Not long ago I returned from my native province of Sancti Spiritus. I had gone to the small central Cuban provincial capital of the same name that unites me with my also small family, which I visit whenever I can.
I can’t look at Sancti Spiritus as a city though; to me it remains a village, like Diego Velazquez called it when he founded it in 1514.
The village of “Sacred Spirit” is small and clean, with a few old buildings that don’t present any danger of collapsing and with many smaller look-alike structures spread around.
The highest building in Sancti Spiritus is 12 stories, and the most extensively used means of transportation are buggies powered by draft animals.
Many “espirituanos” are plump; these local residents assume that obesity is synonymous with health.
There are few lunatics, fewer transvestites, and a theater along with a couple cinemas that practically never open.
People will agree with me that Sancti Spiritus is a place very different from Havana.
However this past week when I was out there, I wound up finding one small point of contact: the transportation situation.
Less than a year ago there began to appear a fleet of urban buses, small and painted an intense green color.
It seems that we Cubans have a certain need to give buses the names of animals. In Havana they had their double-humped “camels,” while we espirituanos decided to dub our new vehicles “crocodiles.”
I was in a neighbor’s kitchen when the conversation wandered onto the topic of those “crocodiles.”
Four women, who along with me were waiting for some fresh brewed coffee to be ready, were pleased that bus services had returned after having disappeared during the Special Period crisis so many years ago.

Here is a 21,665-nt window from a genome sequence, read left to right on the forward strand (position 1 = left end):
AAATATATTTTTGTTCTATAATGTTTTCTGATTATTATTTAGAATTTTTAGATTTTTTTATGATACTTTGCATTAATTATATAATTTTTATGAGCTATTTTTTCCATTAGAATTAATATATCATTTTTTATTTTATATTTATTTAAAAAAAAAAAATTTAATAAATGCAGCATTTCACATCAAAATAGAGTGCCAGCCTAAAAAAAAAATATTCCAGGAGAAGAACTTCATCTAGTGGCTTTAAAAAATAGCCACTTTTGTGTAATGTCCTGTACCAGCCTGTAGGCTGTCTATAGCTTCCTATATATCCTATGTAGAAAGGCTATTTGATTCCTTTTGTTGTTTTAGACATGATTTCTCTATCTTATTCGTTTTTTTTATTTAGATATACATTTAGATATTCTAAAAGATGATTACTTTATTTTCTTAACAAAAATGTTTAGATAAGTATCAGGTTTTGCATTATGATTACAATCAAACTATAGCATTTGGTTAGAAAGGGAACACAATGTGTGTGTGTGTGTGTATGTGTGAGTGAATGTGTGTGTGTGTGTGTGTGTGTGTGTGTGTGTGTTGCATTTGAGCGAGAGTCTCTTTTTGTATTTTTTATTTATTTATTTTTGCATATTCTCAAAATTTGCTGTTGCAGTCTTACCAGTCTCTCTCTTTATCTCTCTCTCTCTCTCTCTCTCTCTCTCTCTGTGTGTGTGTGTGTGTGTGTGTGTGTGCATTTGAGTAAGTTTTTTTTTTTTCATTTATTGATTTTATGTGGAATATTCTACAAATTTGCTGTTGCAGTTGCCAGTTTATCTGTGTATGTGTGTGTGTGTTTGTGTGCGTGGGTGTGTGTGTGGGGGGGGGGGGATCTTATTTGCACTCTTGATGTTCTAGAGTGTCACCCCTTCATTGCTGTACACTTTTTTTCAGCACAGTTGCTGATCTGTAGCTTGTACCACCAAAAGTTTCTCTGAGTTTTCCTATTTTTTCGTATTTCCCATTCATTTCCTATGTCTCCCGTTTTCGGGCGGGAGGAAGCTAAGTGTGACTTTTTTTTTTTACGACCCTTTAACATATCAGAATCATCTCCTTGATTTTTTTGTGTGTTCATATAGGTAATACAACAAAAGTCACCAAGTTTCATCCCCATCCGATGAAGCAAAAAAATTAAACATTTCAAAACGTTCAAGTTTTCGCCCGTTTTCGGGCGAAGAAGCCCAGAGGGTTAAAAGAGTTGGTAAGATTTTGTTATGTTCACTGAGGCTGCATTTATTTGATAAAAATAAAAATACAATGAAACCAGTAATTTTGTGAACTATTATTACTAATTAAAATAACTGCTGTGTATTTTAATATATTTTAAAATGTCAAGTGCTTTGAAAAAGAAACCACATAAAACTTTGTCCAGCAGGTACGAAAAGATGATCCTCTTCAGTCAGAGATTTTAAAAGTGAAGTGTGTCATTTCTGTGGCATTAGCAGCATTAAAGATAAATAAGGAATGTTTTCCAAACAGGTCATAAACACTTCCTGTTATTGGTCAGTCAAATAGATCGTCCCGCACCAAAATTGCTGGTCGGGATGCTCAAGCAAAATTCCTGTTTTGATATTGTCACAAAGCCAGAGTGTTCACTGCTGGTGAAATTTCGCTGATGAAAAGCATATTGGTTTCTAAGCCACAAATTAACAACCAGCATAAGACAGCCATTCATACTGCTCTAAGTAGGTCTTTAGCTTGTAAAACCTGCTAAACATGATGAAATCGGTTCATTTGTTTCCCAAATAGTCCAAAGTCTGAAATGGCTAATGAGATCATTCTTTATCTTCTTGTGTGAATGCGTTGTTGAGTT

Bus fares now cost only 20 cents, compared to the house-drawn wagons that charge a whole peso (five times as much). So, they represent a considerable savings.
From the positive side, the conversation veered toward the negative aspect of the issue. My neighbors began to tell me about the down side of urban transportation.
One of them talked about how her hair had gotten caught in the door of the bus, and that a friend of hers broke her foot when she was pushed off of one.
Everyone agreed that it’s necessary to make mad dashes to get on buses, though typically hardly another soul can fit.
They also concurred that you have to put up with all types of unimaginable odors and that people climb on with their chickens and sacks of root vegetables, making the situation more than difficult.
All this seemed quite similar to my situation in Havana, and they concluded by pointing out that this is what I have to deal with every day in our capital.
But if you think that all those difficulties are met with sadness, you’re mistaken. No one in the kitchen could stop roaring with laughter at the problems on the crocodiles.
Espirituanos are different from Havana residents; they’re more optimistic and cheerful, but unfortunately less critical.
Starting this week I plan to look at transportation differently, though without forgetting that the situation is critical. I’m going to try to smile and remember that I was born in Sancti Spiritus.